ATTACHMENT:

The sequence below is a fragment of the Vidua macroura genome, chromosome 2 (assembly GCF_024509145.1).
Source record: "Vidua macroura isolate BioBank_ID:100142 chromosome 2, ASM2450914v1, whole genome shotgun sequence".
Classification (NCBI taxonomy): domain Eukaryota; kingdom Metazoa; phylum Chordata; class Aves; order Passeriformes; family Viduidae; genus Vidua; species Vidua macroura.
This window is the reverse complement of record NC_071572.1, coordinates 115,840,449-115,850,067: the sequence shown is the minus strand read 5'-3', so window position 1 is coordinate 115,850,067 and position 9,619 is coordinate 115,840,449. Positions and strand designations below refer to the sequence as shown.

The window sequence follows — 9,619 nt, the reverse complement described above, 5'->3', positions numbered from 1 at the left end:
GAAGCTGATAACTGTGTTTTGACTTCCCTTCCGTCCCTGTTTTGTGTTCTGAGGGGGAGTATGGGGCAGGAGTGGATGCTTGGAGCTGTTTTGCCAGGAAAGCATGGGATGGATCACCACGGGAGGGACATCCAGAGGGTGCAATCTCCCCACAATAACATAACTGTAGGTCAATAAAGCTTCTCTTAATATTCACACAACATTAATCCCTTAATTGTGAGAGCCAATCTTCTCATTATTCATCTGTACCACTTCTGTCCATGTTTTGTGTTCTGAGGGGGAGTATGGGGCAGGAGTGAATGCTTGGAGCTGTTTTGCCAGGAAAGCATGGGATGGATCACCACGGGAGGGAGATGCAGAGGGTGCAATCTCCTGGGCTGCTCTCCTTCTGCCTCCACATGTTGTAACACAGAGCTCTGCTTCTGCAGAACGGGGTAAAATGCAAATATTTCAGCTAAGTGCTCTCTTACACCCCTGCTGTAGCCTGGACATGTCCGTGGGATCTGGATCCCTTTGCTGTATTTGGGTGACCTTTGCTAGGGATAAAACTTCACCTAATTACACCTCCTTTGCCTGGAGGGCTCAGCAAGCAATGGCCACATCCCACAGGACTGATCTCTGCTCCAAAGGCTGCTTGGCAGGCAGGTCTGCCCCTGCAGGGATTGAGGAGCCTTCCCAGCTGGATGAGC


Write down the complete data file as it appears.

The sequence below is a fragment of the Vidua macroura genome, chromosome 2 (assembly GCF_024509145.1).
Source record: "Vidua macroura isolate BioBank_ID:100142 chromosome 2, ASM2450914v1, whole genome shotgun sequence".
Classification (NCBI taxonomy): domain Eukaryota; kingdom Metazoa; phylum Chordata; class Aves; order Passeriformes; family Viduidae; genus Vidua; species Vidua macroura.
This window is the reverse complement of record NC_071572.1, coordinates 115,840,449-115,850,067: the sequence shown is the minus strand read 5'-3', so window position 1 is coordinate 115,850,067 and position 9,619 is coordinate 115,840,449. Positions and strand designations below refer to the sequence as shown.

The window sequence follows — 9,619 nt, the reverse complement described above, 5'->3', positions numbered from 1 at the left end:
GAAGCTGATAACTGTGTTTTGACTTCCCTTCCGTCCCTGTTTTGTGTTCTGAGGGGGAGTATGGGGCAGGAGTGGATGCTTGGAGCTGTTTTGCCAGGAAAGCATGGGATGGATCACCACGGGAGGGACATCCAGAGGGTGCAATCTCCCCACAATAACATAACTGTAGGTCAATAAAGCTTCTCTTAATATTCACACAACATTAATCCCTTAATTGTGAGAGCCAATCTTCTCATTATTCATCTGTACCACTTCTGTCCATGTTTTGTGTTCTGAGGGGGAGTATGGGGCAGGAGTGAATGCTTGGAGCTGTTTTGCCAGGAAAGCATGGGATGGATCACCACGGGAGGGAGATGCAGAGGGTGCAATCTCCTGGGCTGCTCTCCTTCTGCCTCCACATGTTGTAACACAGAGCTCTGCTTCTGCAGAACGGGGTAAAATGCAAATATTTCAGCTAAGTGCTCTCTTACACCCCTGCTGTAGCCTGGACATGTCCGTGGGATCTGGATCCCTTTGCTGTATTTGGGTGACCTTTGCTAGGGATAAAACTTCACCTAATTACACCTCCTTTGCCTGGAGGGCTCAGCAAGCAATGGCCACATCCCACAGGACTGATCTCTGCTCCAAAGGCTGCTTGGCAGGCAGGTCTGCCCCTGCAGGGATTGAGGAGCCTTCCCAGCTGGATGAGC